The Los Angeles Times has recently been reporting on the building trend that has been impacting Los Angeles neighborhoods, especially those on LA’s Westside, a place I live and where I am involved in the real estate business. The trend has been labeled “Mansionization”, when an older smaller home is torn down and a super-sized larger home is built in its place. This trend proliferated during the last real estate boom. There were few size restrictions in place and large single-family homes, some out of character with the neighborhood, were built with little regard to how the new structures impacted homes on adjoining lots. In many cases the newly built larger sized homes reduced available sunlight to those smaller neighboring homes, obstructed views, impacted privacy and consequently reduced their value.
Residents in a number of neighborhoods protested the issue with their local representatives and as a result the LA City Council passed laws intended to restrict the size of homes that could be built on a residential lot. Allowable square footage was restricted to an area equaling 50% of the lot size. Included in the law however were several exemptions, which many now labeled loopholes that allowed the square footage to be enlarged by as much as 30%. It wasn’t soon after that builders and developers took advantage of this.
The recent economic recession followed and soon thereafter deterred many from building new homes as home values plummeted and the real estate market retrenched. Recently, however, the real estate market has seen home prices recover, with large price percentage gains over the past several years. Along with that recovery has come a return to building large homes.
Why the large homes? It’s a product of economics. Home values are usually predicated by their size and appraised and compared by their square footage; the larger the home the higher value. If a developer is to invest in the purchase of a property with the intention of remodeling or building a new home his return on that investment increases based upon maximizing the square footage of the finished home. It’s all rather formulaic. The developer knows their cost to build and this cost becomes significantly less when the size of the home is increased. Kitchens and bathrooms are the most costly rooms to build in a home while an expanded living room area or bedroom space represents a relatively small portion of cost. Considering the lot value is fixed, the developers know what their approximate total building cost is going in. They next look at what selling prices for new homes may be in a neighborhood and they do the math. In many cases building a reduced size home will not pencil out, so, in order to realize a profit the builder is compelled to build a larger sized home.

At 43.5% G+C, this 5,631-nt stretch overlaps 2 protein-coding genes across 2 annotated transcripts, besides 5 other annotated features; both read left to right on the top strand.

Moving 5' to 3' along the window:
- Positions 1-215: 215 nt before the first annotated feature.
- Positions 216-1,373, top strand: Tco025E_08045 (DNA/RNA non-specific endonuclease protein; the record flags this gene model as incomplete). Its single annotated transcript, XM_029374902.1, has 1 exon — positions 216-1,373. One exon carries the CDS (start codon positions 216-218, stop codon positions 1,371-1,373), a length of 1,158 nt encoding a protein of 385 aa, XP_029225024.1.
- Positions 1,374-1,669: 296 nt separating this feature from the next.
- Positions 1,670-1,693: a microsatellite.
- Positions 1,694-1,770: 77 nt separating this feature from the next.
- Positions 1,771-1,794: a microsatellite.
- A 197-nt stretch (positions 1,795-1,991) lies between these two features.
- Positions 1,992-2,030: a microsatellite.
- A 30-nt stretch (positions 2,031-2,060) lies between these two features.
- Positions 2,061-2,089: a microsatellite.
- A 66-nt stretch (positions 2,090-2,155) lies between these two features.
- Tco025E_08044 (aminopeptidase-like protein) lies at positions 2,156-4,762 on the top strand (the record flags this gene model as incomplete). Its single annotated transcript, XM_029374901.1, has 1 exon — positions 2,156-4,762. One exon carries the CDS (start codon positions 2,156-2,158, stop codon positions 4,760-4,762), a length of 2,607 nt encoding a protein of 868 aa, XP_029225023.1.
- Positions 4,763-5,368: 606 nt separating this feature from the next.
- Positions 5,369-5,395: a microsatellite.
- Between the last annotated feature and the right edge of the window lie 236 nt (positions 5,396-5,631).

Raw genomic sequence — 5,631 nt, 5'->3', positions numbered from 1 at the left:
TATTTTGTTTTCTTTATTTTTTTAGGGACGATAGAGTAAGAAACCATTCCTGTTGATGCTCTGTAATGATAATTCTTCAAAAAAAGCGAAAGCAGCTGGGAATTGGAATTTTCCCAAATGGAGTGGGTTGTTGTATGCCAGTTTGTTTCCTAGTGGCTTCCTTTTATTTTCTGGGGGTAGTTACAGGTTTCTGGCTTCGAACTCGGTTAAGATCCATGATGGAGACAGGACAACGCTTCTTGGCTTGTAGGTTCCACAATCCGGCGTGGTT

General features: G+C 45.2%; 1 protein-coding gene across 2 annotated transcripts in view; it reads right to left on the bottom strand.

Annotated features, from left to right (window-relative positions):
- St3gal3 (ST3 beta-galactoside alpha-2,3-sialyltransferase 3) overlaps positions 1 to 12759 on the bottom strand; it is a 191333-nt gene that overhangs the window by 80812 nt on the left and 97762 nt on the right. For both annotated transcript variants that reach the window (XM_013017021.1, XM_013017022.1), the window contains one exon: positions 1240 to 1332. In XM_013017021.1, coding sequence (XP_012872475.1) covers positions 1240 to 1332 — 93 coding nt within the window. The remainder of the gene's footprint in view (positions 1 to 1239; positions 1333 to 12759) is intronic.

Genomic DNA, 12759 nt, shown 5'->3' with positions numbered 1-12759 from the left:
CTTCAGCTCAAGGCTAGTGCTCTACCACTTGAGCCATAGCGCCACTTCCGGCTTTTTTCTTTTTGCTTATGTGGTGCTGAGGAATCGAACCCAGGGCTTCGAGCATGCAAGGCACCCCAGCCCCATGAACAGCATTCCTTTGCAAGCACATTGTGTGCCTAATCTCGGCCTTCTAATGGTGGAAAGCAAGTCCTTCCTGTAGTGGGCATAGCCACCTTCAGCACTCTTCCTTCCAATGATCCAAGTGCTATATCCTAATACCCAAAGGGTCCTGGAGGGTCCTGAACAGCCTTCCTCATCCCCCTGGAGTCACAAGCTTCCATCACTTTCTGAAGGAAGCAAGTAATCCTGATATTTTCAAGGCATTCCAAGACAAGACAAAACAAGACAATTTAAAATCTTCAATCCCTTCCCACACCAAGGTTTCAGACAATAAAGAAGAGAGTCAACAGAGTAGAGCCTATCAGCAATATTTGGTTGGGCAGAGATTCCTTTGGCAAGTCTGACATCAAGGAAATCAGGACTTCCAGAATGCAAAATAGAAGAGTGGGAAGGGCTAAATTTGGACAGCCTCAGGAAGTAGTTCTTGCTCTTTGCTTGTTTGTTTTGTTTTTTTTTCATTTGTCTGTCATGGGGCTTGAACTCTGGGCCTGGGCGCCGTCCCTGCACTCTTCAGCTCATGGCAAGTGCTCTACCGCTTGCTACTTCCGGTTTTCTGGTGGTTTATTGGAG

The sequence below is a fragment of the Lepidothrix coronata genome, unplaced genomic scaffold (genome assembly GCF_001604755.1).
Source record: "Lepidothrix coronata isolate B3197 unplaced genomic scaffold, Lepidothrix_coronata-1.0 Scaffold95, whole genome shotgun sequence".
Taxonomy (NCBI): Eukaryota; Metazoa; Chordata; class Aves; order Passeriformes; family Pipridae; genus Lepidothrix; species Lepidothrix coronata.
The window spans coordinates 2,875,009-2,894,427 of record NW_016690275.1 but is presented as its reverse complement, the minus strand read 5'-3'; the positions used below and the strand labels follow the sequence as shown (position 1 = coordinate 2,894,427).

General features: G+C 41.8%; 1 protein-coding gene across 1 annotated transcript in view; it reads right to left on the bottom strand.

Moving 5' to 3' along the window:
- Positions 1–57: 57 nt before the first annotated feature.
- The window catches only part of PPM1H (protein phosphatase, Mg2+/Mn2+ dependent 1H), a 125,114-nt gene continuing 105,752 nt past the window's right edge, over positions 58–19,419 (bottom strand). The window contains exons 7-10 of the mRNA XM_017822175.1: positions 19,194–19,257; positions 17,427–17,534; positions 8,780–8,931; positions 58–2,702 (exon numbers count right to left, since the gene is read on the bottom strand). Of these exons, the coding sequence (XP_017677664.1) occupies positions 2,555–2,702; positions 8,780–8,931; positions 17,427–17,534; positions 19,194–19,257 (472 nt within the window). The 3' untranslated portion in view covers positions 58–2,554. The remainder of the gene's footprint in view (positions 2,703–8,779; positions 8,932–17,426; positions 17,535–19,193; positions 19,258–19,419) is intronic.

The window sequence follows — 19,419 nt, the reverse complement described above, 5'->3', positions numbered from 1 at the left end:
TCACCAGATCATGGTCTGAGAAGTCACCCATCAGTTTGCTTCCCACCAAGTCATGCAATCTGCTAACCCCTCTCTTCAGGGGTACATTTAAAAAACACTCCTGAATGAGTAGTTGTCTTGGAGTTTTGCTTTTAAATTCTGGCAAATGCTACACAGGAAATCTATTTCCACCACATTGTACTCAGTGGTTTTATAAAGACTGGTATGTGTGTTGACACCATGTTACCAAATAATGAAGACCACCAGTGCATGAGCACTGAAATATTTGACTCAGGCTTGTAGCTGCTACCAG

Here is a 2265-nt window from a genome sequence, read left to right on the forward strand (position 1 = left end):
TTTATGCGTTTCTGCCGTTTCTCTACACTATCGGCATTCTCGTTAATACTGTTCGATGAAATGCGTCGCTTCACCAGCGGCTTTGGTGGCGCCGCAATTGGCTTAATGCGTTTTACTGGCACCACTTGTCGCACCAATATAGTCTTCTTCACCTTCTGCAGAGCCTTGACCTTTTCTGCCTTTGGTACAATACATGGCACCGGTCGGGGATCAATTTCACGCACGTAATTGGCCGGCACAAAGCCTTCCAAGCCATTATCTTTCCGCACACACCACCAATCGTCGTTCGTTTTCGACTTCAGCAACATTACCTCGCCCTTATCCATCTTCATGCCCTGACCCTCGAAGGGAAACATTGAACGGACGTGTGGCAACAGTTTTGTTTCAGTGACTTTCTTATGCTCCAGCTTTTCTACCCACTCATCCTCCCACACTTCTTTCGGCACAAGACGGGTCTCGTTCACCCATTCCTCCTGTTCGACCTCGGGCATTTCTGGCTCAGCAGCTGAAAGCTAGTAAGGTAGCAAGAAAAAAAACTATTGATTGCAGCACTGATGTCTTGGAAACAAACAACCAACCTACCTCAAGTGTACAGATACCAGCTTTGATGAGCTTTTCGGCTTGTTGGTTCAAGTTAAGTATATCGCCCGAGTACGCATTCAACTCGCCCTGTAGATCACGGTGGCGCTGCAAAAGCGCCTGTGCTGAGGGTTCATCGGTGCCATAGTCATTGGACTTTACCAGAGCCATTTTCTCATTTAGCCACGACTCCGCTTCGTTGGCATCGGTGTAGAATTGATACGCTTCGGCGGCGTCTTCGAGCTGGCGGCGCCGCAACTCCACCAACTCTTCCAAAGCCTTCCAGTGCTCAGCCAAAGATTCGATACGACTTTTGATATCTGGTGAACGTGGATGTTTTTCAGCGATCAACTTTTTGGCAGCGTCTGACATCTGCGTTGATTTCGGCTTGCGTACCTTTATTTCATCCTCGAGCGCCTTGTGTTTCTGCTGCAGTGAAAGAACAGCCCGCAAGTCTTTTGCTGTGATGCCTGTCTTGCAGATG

For some families inclined to build their own home it’s not a matter of building for profit but rather a desire to have and utilize more space in their home. Here, personal and cultural interests likely prevail.
Many neighborhoods have resumed their efforts to reign in the size of homes that can allowably be built on a given lot. The LA City Council has been in hearings trying to find a way to navigate this issue that will not negatively impact the real estate market, while at the same time addressing their constituents concerns. It is estimated that any new building ordinance will take approximately 18 to 24 months to fully enact. In the meantime the LA City Council is contemplating the placing of a moratorium on new construction in some areas of the city, allowing only a strict adherence to the 50% home to lot size ordinance and eliminating the loopholes. If this moratorium is to go into effect it will likely be lifted once the new ordinance is passed.
I happen to know my City Councilman and received a telephone call from his office this week. I discussed this issue with his director at some length and subsequently reached out to other real estate agents and developers to gather their input. One of the concerns I have had with the ordinance is its lack of discretion and strict adherence to a mathematical formula. I believe that our appraisal methodology is out of touch with other criteria such as the aesthetics and value of good design. In that context I believe homes larger than the restrictions allow for should have an opportunity of being built if we can find a way to incorporate other values into the process. The evaluation should certainly be considerate of how the property impacts neighboring homes.
Lastly, I had discussed this issue with one of my builder clients. He has been extremely considerate of neighboring homes and makes a concerted effort to understand and alleviate as many issues as possible during the design phase of his projects. Building to the max has not been part of his philosophy. He pointed out that if people want big homes they should be built on bigger lots. If they want more square footage, build basements.